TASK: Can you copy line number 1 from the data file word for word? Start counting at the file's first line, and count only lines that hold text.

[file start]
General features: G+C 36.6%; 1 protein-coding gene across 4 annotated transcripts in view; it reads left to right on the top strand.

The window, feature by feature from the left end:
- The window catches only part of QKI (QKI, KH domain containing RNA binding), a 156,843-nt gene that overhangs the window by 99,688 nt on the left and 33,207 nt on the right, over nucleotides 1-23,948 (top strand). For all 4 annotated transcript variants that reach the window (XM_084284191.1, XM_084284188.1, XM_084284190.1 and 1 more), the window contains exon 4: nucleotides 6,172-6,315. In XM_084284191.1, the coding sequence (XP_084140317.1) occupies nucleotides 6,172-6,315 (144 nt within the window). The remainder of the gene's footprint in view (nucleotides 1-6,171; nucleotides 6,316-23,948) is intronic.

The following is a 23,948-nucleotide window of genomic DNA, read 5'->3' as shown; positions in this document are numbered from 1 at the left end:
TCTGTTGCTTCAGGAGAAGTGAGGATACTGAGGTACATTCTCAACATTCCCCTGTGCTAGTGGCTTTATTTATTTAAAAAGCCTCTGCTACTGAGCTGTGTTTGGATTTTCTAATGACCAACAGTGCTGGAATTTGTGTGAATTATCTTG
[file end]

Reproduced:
General features: G+C 36.6%; 1 protein-coding gene across 4 annotated transcripts in view; it reads left to right on the top strand.